Teej or Haritalika is purely a women’s festival.  These two days follow in close succession and are the days of observing religious fast for women folks of Nepal.  On the day of Teej all the women observe fasting for twenty-four hours for the longevity of their husbands’ life and go to visit the shrine of Pashupati and offer worship to Lord Shiva and his consort Parvati later in the evening.  The Panchami is mainly devoted to cleaning the body by taking ritual bath in rivers for any sin or impurity the women folks may have committed during the past year.  On this day women worship the seven Rishis in reminiscence of a high ascetic tradition of Hinduism and a notion of purity of descent in their lineage from the ancestral Rishis.  All women whose husbands are alive are seen wearing red garments invariable and decked in all sorts of jewellery on these two days.

Buddha Jayanti (Full moon day of April/May)

Buddha Jayanti is a great day for the Nepalese.  This day which falls on the full moon of the month of Baisakh is celebrated to commemorate the birth, attainment of enlightenment and the death of Gautama Buddha, the founder preacher of Buddhism, more than 2500 Years ago.  It is a thrice-blessed day.  It is the day when Buddha was born, when he was enlightened and when he got Nirvana (Salvation). Prayers are sung and worship is offered by the devotees in leading Buddhist shrines throughout the country including Lumbini in the Rupandehi district, which is the birthplace of Lord Buddha, ‘the Light of Asia’.  There is a great fair held in Lumbini on this day.

Seto Machchhendranath(March-April)

This is a four-day chariot festival held in honour of the White (Seto) Machchhendranath (to be distinguished from the Red (Rato) form of the same divinity in Patan), who is actually the Padmapani Lokeshwara, whose permanent shrine is situated at Janabahal in Kel Tole in the middle of the old bazaar in Kathmandu.  A huge chariot of wood supported on four large wheels and carrying a tall spire covered with green foliage is made ready for receiving the image of the divinity on this occasion and for dragging in the old part of city.  There is such a spontaneous and heavy turn out of the devout people to pay obeisance of this god, who is also said to be the ’embodiment of compassion’, at this time.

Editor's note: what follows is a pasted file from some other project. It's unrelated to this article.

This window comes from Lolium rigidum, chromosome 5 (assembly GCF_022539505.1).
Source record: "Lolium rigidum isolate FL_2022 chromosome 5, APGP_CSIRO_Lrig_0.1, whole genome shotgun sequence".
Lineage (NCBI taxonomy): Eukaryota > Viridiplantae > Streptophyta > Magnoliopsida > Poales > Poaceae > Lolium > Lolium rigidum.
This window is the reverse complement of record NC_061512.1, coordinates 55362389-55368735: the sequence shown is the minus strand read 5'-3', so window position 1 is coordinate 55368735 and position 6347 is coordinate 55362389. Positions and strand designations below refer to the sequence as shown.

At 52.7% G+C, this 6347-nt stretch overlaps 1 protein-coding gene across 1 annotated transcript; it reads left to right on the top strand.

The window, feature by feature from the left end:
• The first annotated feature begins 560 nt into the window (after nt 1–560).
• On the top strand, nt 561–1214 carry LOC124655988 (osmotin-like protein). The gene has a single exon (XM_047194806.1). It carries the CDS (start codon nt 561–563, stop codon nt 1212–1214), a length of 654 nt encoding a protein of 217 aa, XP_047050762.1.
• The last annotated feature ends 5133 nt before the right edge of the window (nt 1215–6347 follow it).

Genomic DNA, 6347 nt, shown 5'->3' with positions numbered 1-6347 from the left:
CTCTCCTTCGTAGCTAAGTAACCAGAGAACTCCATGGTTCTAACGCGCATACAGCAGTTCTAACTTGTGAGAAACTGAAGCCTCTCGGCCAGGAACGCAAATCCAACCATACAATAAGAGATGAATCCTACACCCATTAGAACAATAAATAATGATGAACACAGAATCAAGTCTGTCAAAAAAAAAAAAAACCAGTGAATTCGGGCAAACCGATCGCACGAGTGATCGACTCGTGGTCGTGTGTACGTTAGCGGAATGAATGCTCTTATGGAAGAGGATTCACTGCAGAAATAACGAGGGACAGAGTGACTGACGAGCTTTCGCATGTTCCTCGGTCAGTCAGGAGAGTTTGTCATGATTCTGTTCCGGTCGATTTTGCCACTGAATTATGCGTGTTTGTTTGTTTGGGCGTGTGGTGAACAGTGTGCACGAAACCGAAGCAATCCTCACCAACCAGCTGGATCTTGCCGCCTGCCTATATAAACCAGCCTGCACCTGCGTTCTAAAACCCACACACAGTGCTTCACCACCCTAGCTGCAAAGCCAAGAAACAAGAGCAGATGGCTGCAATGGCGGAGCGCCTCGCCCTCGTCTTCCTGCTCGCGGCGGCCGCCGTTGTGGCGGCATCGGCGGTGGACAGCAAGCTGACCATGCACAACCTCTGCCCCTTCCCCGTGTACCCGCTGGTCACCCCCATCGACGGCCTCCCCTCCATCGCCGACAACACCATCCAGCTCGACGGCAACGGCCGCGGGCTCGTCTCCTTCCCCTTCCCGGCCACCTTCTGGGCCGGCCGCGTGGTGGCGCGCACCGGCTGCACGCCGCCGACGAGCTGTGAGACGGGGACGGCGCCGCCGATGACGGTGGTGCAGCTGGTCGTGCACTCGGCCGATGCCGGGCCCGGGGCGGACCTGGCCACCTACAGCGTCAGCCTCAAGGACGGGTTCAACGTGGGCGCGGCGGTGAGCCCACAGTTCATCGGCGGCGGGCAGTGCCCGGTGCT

Ghodejatra (March-April)

Ghodejatra or the festival of horse is held on-the fourteenth of the dark half of the Chaitra (sometime in March or April).  The festival has two sides of its celebration.  Its cultural side involves the Newars of Kathmandu who celebrate it for several days.  The idols of the gods of many localities are taken in a procession in their area in portable chariots.  Every household is feasting at this time.  A demon called ‘Gurumumpa’ is also propitiated at this time in Tundikhel.  This festival is called Pahachare.  The other aspect of the festival is provided by the function organised by the Nepalese Army at  Tundikhel in the afternoon of the main day.  Horse race and acrobatic shows are presented at this time in which the president, PM and other dignitaries are present.  A meeting of Lumadi, Bhadrakali, Kankeshwari and Bhairav takes place during the day time at the main celebration at Ason.  The deities are brought in their portable chariots.  The same festival is repeated at night in Tundikhel.

Festivals in Bhaktapur | Jatras in Bhaktapur

Biska Jatra (Mid April):  

Celebrated for nine days.The only exceptional festival that is celebrated as per the official solar calendar in Nepal is Biska Jatra. Celebrated for none consecutive days in Bhaktapur, the former capital city, the festival bids farewell to the old year and greets a new one. The festival sees the climas with the erection and puling down of Yosin, the ceremonial pole, at the city outskirt named after that very pole, Yoisn-khyo (khyo in Nepalbhasa or Newari means an open space). 

Mata-tirtha Aunsi/ Mother’s Day (April):